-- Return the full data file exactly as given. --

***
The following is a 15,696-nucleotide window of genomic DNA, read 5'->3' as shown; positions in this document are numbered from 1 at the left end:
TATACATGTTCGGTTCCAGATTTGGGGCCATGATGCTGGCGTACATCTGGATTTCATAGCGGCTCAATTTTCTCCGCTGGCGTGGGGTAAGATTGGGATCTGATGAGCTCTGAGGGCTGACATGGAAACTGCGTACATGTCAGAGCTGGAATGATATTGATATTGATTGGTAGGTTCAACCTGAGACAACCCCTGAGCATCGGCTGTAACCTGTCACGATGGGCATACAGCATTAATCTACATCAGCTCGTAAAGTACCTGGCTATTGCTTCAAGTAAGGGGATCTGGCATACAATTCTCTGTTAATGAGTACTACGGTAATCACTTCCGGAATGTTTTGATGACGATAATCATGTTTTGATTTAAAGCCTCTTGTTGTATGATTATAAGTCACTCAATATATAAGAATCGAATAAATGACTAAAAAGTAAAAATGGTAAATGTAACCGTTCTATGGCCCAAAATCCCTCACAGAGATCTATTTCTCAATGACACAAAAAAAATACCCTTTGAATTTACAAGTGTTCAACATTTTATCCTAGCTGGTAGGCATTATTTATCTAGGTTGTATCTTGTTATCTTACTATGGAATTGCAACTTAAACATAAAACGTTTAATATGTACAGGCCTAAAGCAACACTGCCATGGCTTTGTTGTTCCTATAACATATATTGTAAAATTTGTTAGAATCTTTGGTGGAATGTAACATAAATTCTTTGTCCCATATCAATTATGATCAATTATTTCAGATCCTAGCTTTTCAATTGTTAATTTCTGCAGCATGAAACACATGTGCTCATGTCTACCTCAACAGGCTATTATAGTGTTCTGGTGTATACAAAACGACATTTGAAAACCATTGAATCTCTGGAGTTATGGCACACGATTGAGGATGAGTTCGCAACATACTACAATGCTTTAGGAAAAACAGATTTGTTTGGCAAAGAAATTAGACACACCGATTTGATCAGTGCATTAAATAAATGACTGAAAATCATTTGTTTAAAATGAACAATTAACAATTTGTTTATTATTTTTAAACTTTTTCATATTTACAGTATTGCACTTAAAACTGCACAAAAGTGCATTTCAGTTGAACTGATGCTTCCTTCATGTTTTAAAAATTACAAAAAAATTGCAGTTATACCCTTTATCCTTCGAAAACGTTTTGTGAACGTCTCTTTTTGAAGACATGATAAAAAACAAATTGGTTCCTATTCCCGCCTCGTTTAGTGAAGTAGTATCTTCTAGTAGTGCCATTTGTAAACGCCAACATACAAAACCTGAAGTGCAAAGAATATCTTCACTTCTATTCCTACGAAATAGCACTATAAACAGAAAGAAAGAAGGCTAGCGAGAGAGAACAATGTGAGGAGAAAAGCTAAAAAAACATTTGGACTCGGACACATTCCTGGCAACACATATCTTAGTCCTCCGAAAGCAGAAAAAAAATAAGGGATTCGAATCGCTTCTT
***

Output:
The following is a 15,696-nucleotide window of genomic DNA, read 5'->3' as shown; positions in this document are numbered from 1 at the left end:
TATACATGTTCGGTTCCAGATTTGGGGCCATGATGCTGGCGTACATCTGGATTTCATAGCGGCTCAATTTTCTCCGCTGGCGTGGGGTAAGATTGGGATCTGATGAGCTCTGAGGGCTGACATGGAAACTGCGTACATGTCAGAGCTGGAATGATATTGATATTGATTGGTAGGTTCAACCTGAGACAACCCCTGAGCATCGGCTGTAACCTGTCACGATGGGCATACAGCATTAATCTACATCAGCTCGTAAAGTACCTGGCTATTGCTTCAAGTAAGGGGATCTGGCATACAATTCTCTGTTAATGAGTACTACGGTAATCACTTCCGGAATGTTTTGATGACGATAATCATGTTTTGATTTAAAGCCTCTTGTTGTATGATTATAAGTCACTCAATATATAAGAATCGAATAAATGACTAAAAAGTAAAAATGGTAAATGTAACCGTTCTATGGCCCAAAATCCCTCACAGAGATCTATTTCTCAATGACACAAAAAAAATACCCTTTGAATTTACAAGTGTTCAACATTTTATCCTAGCTGGTAGGCATTATTTATCTAGGTTGTATCTTGTTATCTTACTATGGAATTGCAACTTAAACATAAAACGTTTAATATGTACAGGCCTAAAGCAACACTGCCATGGCTTTGTTGTTCCTATAACATATATTGTAAAATTTGTTAGAATCTTTGGTGGAATGTAACATAAATTCTTTGTCCCATATCAATTATGATCAATTATTTCAGATCCTAGCTTTTCAATTGTTAATTTCTGCAGCATGAAACACATGTGCTCATGTCTACCTCAACAGGCTATTATAGTGTTCTGGTGTATACAAAACGACATTTGAAAACCATTGAATCTCTGGAGTTATGGCACACGATTGAGGATGAGTTCGCAACATACTACAATGCTTTAGGAAAAACAGATTTGTTTGGCAAAGAAATTAGACACACCGATTTGATCAGTGCATTAAATAAATGACTGAAAATCATTTGTTTAAAATGAACAATTAACAATTTGTTTATTATTTTTAAACTTTTTCATATTTACAGTATTGCACTTAAAACTGCACAAAAGTGCATTTCAGTTGAACTGATGCTTCCTTCATGTTTTAAAAATTACAAAAAAATTGCAGTTATACCCTTTATCCTTCGAAAACGTTTTGTGAACGTCTCTTTTTGAAGACATGATAAAAAACAAATTGGTTCCTATTCCCGCCTCGTTTAGTGAAGTAGTATCTTCTAGTAGTGCCATTTGTAAACGCCAACATACAAAACCTGAAGTGCAAAGAATATCTTCACTTCTATTCCTACGAAATAGCACTATAAACAGAAAGAAAGAAGGCTAGCGAGAGAGAACAATGTGAGGAGAAAAGCTAAAAAAACATTTGGACTCGGACACATTCCTGGCAACACATATCTTAGTCCTCCGAAAGCAGAAAAAAAATAAGGGATTCGAATCGCTTCTT